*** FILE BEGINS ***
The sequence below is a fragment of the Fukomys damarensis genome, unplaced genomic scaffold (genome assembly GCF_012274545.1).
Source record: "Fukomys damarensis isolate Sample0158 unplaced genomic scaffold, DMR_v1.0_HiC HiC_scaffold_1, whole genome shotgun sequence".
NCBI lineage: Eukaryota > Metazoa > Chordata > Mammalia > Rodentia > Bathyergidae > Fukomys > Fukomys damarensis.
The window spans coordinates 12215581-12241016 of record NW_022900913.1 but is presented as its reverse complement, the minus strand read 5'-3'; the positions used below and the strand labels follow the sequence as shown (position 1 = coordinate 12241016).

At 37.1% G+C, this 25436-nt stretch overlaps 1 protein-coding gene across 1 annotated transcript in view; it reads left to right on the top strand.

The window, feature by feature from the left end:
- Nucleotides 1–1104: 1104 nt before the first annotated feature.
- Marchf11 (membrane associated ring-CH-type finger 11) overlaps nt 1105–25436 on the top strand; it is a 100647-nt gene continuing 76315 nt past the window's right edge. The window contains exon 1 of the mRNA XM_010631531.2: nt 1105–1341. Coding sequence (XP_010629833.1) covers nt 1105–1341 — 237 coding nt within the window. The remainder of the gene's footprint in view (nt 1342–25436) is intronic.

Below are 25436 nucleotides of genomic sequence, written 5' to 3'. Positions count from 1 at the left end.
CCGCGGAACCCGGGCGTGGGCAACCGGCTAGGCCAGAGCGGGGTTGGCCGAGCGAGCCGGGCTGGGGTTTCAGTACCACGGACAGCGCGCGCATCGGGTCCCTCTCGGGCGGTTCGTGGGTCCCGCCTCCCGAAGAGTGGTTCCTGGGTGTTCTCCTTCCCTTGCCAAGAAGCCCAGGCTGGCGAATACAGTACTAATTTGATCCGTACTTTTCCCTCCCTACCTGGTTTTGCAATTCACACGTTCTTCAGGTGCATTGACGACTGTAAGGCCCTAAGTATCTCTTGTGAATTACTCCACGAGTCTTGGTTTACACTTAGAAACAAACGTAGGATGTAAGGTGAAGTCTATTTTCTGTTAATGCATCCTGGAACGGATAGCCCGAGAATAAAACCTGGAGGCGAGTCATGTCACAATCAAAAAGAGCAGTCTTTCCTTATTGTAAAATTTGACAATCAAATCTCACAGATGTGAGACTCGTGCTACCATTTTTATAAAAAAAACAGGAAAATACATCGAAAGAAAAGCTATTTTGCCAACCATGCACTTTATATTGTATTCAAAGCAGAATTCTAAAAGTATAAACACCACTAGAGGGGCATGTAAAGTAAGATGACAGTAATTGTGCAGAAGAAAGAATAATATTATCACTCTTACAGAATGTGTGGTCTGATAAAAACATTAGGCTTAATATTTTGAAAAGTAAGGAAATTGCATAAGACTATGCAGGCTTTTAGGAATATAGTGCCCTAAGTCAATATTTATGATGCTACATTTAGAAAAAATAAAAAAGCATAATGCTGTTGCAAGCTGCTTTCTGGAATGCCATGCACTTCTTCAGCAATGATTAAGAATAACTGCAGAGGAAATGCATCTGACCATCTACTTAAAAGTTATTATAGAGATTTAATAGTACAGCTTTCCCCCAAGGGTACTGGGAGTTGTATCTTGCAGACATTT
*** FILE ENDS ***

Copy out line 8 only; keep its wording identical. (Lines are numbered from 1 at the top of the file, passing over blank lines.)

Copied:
- Marchf11 (membrane associated ring-CH-type finger 11) overlaps nt 1105–25436 on the top strand; it is a 100647-nt gene continuing 76315 nt past the window's right edge. The window contains exon 1 of the mRNA XM_010631531.2: nt 1105–1341. Coding sequence (XP_010629833.1) covers nt 1105–1341 — 237 coding nt within the window. The remainder of the gene's footprint in view (nt 1342–25436) is intronic.